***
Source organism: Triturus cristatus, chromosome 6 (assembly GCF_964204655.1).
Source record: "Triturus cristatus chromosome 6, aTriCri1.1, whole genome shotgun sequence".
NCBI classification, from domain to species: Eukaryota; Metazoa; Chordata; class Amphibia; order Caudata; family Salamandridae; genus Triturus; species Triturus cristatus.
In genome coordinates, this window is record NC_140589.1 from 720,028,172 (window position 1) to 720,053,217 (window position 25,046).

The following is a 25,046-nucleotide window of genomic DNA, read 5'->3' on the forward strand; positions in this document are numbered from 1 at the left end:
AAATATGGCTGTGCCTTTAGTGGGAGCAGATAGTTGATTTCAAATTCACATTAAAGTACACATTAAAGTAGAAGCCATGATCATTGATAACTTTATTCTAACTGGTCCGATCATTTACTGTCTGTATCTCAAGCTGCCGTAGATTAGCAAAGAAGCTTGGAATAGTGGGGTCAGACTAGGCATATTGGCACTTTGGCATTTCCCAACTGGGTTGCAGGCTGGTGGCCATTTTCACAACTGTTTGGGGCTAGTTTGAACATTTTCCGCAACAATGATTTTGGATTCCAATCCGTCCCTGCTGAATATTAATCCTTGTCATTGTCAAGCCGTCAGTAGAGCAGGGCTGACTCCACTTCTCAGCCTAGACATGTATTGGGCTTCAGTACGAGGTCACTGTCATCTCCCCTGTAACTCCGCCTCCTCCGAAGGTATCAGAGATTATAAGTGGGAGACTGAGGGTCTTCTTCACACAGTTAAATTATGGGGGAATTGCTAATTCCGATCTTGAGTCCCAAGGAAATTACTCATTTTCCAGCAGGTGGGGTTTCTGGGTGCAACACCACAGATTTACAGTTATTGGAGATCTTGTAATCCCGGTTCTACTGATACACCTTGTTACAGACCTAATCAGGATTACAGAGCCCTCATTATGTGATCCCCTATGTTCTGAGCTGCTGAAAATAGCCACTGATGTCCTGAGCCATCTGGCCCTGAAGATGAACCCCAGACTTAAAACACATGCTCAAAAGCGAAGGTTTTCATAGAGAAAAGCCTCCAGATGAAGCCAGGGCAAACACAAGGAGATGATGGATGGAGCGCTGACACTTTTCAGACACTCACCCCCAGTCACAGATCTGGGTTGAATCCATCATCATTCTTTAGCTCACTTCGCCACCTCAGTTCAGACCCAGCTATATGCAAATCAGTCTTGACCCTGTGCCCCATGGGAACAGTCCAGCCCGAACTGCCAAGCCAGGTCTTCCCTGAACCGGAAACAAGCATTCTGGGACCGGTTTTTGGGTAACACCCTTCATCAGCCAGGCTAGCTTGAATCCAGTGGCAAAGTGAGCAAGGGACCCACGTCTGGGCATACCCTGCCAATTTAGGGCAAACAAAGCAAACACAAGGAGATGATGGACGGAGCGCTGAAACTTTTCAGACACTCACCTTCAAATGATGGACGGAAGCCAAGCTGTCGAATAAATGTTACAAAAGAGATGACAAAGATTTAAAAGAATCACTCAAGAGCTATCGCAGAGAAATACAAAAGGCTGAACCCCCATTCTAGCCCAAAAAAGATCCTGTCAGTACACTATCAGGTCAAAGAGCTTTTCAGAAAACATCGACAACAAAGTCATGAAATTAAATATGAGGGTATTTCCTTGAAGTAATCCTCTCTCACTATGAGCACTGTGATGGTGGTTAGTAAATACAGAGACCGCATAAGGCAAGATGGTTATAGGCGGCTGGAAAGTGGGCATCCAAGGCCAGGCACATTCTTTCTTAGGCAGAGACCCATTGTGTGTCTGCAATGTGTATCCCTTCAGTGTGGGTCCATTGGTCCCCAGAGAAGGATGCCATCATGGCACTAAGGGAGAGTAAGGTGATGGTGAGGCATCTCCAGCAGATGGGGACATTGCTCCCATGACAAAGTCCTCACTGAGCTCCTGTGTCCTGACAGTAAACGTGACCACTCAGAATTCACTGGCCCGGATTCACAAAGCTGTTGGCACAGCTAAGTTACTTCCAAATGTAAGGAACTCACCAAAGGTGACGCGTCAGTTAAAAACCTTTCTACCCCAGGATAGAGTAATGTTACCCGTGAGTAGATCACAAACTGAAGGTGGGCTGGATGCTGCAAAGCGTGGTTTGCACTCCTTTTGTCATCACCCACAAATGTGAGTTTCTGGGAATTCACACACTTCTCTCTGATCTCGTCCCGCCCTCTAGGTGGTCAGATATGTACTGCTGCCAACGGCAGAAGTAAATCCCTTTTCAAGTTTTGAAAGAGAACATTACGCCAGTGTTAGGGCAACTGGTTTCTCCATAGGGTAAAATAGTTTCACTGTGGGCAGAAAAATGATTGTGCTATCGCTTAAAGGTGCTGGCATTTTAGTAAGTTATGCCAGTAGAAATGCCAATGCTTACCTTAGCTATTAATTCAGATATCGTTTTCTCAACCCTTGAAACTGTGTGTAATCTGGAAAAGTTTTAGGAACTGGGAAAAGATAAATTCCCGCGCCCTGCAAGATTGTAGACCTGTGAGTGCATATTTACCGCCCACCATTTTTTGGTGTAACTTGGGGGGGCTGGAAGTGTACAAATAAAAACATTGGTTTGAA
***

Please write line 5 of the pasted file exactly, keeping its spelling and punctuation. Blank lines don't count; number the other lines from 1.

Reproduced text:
The following is a 25,046-nucleotide window of genomic DNA, read 5'->3' on the forward strand; positions in this document are numbered from 1 at the left end: